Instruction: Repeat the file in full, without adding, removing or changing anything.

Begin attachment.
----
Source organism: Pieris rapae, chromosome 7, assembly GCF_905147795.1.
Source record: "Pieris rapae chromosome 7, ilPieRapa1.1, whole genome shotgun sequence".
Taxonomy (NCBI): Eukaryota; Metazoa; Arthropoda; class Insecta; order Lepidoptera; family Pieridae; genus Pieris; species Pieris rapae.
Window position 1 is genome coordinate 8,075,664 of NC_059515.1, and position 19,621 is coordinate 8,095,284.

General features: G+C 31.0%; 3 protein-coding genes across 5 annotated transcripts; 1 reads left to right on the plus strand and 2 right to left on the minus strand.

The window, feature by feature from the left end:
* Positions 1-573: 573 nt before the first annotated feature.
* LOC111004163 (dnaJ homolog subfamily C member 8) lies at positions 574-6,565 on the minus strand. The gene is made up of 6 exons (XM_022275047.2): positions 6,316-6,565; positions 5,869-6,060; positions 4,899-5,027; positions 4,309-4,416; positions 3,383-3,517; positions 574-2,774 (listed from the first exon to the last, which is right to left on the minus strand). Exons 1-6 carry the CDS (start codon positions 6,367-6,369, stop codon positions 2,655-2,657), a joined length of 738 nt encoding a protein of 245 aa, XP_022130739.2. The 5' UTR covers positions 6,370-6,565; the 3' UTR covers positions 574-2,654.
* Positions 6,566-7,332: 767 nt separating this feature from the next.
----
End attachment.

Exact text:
Source organism: Pieris rapae, chromosome 7, assembly GCF_905147795.1.
Source record: "Pieris rapae chromosome 7, ilPieRapa1.1, whole genome shotgun sequence".
Taxonomy (NCBI): Eukaryota; Metazoa; Arthropoda; class Insecta; order Lepidoptera; family Pieridae; genus Pieris; species Pieris rapae.
Window position 1 is genome coordinate 8,075,664 of NC_059515.1, and position 19,621 is coordinate 8,095,284.

General features: G+C 31.0%; 3 protein-coding genes across 5 annotated transcripts; 1 reads left to right on the plus strand and 2 right to left on the minus strand.

The window, feature by feature from the left end:
* Positions 1-573: 573 nt before the first annotated feature.
* LOC111004163 (dnaJ homolog subfamily C member 8) lies at positions 574-6,565 on the minus strand. The gene is made up of 6 exons (XM_022275047.2): positions 6,316-6,565; positions 5,869-6,060; positions 4,899-5,027; positions 4,309-4,416; positions 3,383-3,517; positions 574-2,774 (listed from the first exon to the last, which is right to left on the minus strand). Exons 1-6 carry the CDS (start codon positions 6,367-6,369, stop codon positions 2,655-2,657), a joined length of 738 nt encoding a protein of 245 aa, XP_022130739.2. The 5' UTR covers positions 6,370-6,565; the 3' UTR covers positions 574-2,654.
* Positions 6,566-7,332: 767 nt separating this feature from the next.